Post by: gregL on 05/10/18, 08:56 AM
Who makes a 108mm brake?


Title: Re: One ski quiver gear question?
Post by: thunderchief on 05/10/18, 10:35 AM
Fritschi freeride pros have that brake size as the lowest currently on sale that I found so far.


Title: Re: One ski quiver gear question?
Post by: rlsg on 05/14/18, 07:40 PM
Voile v8


Title: Re: One ski quiver gear question?
Post by: peteyboy on 05/15/18, 12:44 AM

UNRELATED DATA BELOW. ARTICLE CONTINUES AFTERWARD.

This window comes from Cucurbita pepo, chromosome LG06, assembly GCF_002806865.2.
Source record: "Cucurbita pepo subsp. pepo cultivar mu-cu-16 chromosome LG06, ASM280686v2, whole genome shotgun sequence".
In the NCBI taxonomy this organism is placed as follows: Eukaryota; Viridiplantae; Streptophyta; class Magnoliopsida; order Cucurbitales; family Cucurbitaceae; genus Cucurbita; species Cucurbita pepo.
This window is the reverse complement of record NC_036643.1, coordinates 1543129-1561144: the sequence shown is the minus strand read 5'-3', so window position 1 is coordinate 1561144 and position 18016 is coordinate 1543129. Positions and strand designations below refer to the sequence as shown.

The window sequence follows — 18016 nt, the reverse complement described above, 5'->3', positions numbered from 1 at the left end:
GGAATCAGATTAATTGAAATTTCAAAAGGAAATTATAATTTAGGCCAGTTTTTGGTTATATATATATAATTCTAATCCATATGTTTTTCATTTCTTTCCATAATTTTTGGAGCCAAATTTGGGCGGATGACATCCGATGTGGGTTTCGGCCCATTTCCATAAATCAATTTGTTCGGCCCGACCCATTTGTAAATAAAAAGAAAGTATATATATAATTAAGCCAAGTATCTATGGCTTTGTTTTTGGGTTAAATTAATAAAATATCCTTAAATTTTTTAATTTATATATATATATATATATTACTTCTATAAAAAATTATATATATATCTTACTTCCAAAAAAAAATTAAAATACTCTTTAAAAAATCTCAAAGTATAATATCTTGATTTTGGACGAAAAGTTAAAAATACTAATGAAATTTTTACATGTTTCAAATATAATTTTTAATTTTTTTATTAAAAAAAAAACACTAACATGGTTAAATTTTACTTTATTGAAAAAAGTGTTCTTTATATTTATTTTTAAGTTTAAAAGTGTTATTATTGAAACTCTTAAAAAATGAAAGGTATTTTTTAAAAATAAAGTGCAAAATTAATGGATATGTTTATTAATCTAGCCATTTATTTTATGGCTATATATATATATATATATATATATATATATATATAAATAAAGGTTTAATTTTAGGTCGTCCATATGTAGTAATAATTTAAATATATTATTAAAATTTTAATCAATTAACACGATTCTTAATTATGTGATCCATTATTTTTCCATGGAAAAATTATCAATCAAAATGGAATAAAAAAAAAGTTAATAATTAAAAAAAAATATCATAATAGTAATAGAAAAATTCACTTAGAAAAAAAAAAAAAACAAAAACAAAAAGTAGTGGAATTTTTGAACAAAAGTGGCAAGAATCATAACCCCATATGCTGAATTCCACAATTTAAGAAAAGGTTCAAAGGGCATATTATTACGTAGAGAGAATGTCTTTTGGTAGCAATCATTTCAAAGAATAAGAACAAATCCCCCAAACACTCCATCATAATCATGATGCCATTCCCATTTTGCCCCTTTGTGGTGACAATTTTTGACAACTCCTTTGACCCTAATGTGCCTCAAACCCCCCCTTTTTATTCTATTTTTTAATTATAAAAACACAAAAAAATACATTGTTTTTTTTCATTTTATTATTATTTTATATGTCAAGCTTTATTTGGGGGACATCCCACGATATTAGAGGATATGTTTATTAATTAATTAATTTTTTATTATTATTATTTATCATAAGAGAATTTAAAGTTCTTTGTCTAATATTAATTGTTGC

I find this chat interesting from the standpoint of my path in skiing.  Diehard duckbill tele skier who switched years ago to AT pin tech skis for summer volcanos but I remain a punter on locked down gear technique wise.  I got a pair of Kingpins last year and have seen my AT skiing (still < 15% of my precious ski days) advance on them - maybe thanks to them?  I've gone to skiing resorts on them, including moguls.  Never had any issues, but I feel way under qualified to determine the final verdict for Kingpins vs. pin techs.  Since I'm 52 and have had 5 knee operations and plenty of arthritis, I delude myself (perhaps) that they are more releasable/knee torque allowable than my Dynafits, Switchbacks, Axls, or BD01's.  A friend of mine who fully switched from tele to AT (I know.  I don't understand why good tele skiers give-up teleing in powder) has stuck with Dynafits despite tearing both of his ACLs within a year or two of switching to AT from tele with Dynafits.  A very experienced lifelong skier and race coach and boot fitter many of us know and respect feels very strongly that the foot and ankle angle of Dynafits is disadvantageous in terms of preventing knee injuries.